A game of one-upmanship seems to be developing between America’s top two legacy automakers, and we’re cheering them on. In January, GM made a weaselly (but still significant) announcement of its “aspiration to eliminate tailpipe emissions from new light-duty vehicles by 2035.” A week later, Ford announced that it would double its planned investments in electrification.
Now Ford has upped the ante, at least in the European market, announcing that “by mid-2026, 100 percent of Ford’s passenger vehicle range in Europe will be zero-emissions capable, all-electric or plug-in hybrid, and will be completely all-electric by 2030. Similarly, Ford’s entire commercial vehicle range will be zero-emissions capable, all-electric or plug-in hybrid, by 2024, with two-thirds of Ford’s commercial vehicle sales expected to be all-electric or plug-in hybrid by 2030.”
Now, in a long and comma-rich sentence like that, there’s plenty of room to waffle and weasel. Our colleague John Voelcker wondered if, when Ford said “electric,” it really meant “electric.” Ford Executive Director John Gardiner soon responded, and verified that “all passenger vehicles in Europe by 2030 will be all-electric as in EV—not PHEV.”
As we’ve noted often, announcements of goals with a timeline of more than ten years are basically meaningless, because they don’t require any actual action in the here and now. Ford’s talking about getting rid of gas engines nine years from now, and they used the word “commitment,” not “aspiration.” We like it.
On the other hand, Ford isn’t exactly slapping GM’s corporate face with a glove here, because GM doesn’t even sell vehicles in Europe—it sold its Opel and Vauxhall brands and pulled out of the market in 2017. When does Ford plan to decarbonate its US vehicles? By 2034, perhaps?
The best thing about Ford’s announcement is that it’s putting some money into its European electrification plans. The company plans to invest $1 billion to modernize its vehicle assembly facility in Cologne, Germany, which will henceforth be known as the Ford Cologne Electrification Center.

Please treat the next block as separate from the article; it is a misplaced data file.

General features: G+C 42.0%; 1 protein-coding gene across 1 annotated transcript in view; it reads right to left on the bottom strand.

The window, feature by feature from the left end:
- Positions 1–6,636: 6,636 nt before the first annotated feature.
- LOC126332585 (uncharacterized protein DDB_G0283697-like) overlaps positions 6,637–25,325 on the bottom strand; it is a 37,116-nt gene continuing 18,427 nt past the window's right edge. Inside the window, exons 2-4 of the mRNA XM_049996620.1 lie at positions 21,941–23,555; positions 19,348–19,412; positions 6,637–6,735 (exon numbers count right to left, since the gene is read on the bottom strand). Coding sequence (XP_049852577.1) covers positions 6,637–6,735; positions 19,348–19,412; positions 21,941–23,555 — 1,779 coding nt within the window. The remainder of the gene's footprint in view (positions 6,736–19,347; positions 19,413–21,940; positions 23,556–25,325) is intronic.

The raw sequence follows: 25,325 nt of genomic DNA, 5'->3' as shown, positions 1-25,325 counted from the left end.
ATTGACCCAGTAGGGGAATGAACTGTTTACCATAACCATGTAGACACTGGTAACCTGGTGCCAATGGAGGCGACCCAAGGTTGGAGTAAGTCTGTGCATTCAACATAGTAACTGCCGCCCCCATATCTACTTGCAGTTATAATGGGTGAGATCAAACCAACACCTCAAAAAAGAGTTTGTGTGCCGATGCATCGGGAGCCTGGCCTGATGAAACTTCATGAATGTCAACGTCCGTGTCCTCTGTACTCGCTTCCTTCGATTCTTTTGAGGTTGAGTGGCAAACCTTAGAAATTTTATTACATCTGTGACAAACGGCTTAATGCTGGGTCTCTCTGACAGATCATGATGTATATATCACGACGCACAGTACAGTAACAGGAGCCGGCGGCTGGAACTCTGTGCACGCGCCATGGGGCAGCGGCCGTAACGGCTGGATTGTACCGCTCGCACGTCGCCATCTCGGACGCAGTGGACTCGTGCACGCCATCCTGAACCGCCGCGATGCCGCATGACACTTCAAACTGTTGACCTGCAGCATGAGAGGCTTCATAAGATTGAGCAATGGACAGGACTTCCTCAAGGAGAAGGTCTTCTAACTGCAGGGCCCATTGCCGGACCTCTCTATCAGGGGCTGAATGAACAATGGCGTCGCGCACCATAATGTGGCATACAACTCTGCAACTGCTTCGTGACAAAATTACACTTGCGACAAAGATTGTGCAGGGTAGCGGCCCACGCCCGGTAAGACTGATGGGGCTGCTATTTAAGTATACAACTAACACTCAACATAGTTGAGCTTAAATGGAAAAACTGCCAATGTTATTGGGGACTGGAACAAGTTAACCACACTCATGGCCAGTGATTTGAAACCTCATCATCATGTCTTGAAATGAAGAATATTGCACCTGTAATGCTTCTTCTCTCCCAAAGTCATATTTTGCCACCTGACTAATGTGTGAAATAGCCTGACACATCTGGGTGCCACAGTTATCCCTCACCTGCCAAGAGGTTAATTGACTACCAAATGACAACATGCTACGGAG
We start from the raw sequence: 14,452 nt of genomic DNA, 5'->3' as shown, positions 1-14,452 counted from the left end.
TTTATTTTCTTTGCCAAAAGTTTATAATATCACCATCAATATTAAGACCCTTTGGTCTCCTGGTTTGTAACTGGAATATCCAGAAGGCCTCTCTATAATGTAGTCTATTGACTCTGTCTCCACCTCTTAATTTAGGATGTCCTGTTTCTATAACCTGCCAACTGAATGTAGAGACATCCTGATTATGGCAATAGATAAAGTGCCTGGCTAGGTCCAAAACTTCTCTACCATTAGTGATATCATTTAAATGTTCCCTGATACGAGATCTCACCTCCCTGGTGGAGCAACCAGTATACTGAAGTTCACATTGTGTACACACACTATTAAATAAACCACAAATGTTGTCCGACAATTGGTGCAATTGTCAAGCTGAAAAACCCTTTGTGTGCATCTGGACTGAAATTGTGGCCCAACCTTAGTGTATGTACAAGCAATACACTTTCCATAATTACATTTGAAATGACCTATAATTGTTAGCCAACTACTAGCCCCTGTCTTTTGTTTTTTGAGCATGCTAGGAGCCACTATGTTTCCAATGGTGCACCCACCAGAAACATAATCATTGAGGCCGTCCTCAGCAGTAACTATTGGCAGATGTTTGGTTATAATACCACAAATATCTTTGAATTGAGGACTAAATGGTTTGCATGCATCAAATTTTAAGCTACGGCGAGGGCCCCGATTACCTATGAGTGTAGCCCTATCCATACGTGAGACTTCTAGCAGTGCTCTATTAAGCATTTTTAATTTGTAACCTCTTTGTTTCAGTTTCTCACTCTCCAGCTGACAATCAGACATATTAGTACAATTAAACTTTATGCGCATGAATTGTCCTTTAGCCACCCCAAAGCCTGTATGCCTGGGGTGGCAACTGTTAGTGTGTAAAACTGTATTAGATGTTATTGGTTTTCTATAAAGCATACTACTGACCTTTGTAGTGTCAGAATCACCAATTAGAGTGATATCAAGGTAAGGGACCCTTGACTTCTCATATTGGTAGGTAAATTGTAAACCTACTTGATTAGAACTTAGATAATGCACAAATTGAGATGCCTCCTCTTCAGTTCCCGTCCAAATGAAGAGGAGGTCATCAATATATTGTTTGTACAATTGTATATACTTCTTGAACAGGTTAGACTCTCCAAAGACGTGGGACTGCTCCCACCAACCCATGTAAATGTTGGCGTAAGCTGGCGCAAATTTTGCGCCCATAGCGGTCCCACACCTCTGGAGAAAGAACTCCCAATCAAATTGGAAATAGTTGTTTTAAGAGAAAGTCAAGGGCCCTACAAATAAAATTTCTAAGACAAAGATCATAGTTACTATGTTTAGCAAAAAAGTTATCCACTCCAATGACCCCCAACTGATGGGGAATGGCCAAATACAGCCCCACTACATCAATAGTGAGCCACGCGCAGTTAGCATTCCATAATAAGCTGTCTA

Ford also confirmed that “its first European-built, volume all-electric passenger vehicle for European customers” will be produced at the facility starting in 2023. It isn’t clear if this refers to the electric Mustang Mach-E, which just went on sale in Europe, or to a new vehicle.
“Our announcement today to transform our Cologne facility, the home of our operations in Germany for 90 years, is one of the most significant Ford has made in over a generation,” said Ford of Europe President Stuart Rowley. “It underlines our commitment to Europe and a modern future with electric vehicles at the heart of our strategy for growth.”
“We will offer an exceptional range of electrified vehicles, supported by customer-centric digital services and experiences…starting right now with the launch of the all-electric Mustang Mach-E,” Rowley continued. “In combination with our leading commercial vehicle business, this will form the basis of a sustainably profitable Ford business in Europe.”
Ford’s German works council (roughly equivalent to a labor union in the US) appears to be on board with the electrification plans. “The decision to make the production and development site in Cologne the e-mobility center for Ford in Europe is an important signal to the entire workforce,” said Martin Hennig, Chairman of the General Works Council of Ford-Werke. “It offers a long-term perspective for our employees and at the same time encourages them to help shape this electric future.”